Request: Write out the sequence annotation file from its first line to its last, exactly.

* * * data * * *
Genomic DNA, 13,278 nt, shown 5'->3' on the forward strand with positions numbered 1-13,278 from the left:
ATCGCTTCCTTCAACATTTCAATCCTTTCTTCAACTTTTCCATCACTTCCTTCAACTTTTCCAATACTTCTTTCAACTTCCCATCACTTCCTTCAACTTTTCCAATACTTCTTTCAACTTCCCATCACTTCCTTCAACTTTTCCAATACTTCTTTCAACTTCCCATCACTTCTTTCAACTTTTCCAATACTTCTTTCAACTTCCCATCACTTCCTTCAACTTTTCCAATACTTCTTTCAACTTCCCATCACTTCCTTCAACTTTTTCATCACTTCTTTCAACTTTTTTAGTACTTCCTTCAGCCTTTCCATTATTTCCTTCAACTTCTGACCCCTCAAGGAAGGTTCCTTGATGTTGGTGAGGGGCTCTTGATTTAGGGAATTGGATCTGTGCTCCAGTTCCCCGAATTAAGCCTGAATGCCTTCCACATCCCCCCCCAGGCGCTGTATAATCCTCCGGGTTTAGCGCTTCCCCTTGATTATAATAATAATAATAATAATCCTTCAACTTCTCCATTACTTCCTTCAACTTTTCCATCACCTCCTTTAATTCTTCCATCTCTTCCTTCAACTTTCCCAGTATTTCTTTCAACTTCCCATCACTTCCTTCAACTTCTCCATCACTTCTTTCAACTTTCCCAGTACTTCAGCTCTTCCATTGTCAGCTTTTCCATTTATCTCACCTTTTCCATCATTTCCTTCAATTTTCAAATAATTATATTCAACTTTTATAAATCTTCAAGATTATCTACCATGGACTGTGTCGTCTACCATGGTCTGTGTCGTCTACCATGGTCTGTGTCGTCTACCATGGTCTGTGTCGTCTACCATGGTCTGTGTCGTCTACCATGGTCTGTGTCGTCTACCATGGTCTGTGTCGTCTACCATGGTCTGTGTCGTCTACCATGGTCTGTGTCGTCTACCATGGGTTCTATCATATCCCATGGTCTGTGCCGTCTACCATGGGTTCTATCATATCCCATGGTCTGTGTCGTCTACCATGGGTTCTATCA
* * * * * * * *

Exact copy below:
Genomic DNA, 13,278 nt, shown 5'->3' on the forward strand with positions numbered 1-13,278 from the left:
ATCGCTTCCTTCAACATTTCAATCCTTTCTTCAACTTTTCCATCACTTCCTTCAACTTTTCCAATACTTCTTTCAACTTCCCATCACTTCCTTCAACTTTTCCAATACTTCTTTCAACTTCCCATCACTTCCTTCAACTTTTCCAATACTTCTTTCAACTTCCCATCACTTCTTTCAACTTTTCCAATACTTCTTTCAACTTCCCATCACTTCCTTCAACTTTTCCAATACTTCTTTCAACTTCCCATCACTTCCTTCAACTTTTTCATCACTTCTTTCAACTTTTTTAGTACTTCCTTCAGCCTTTCCATTATTTCCTTCAACTTCTGACCCCTCAAGGAAGGTTCCTTGATGTTGGTGAGGGGCTCTTGATTTAGGGAATTGGATCTGTGCTCCAGTTCCCCGAATTAAGCCTGAATGCCTTCCACATCCCCCCCCAGGCGCTGTATAATCCTCCGGGTTTAGCGCTTCCCCTTGATTATAATAATAATAATAATAATCCTTCAACTTCTCCATTACTTCCTTCAACTTTTCCATCACCTCCTTTAATTCTTCCATCTCTTCCTTCAACTTTCCCAGTATTTCTTTCAACTTCCCATCACTTCCTTCAACTTCTCCATCACTTCTTTCAACTTTCCCAGTACTTCAGCTCTTCCATTGTCAGCTTTTCCATTTATCTCACCTTTTCCATCATTTCCTTCAATTTTCAAATAATTATATTCAACTTTTATAAATCTTCAAGATTATCTACCATGGACTGTGTCGTCTACCATGGTCTGTGTCGTCTACCATGGTCTGTGTCGTCTACCATGGTCTGTGTCGTCTACCATGGTCTGTGTCGTCTACCATGGTCTGTGTCGTCTACCATGGTCTGTGTCGTCTACCATGGTCTGTGTCGTCTACCATGGTCTGTGTCGTCTACCATGGGTTCTATCATATCCCATGGTCTGTGCCGTCTACCATGGGTTCTATCATATCCCATGGTCTGTGTCGTCTACCATGGGTTCTATCA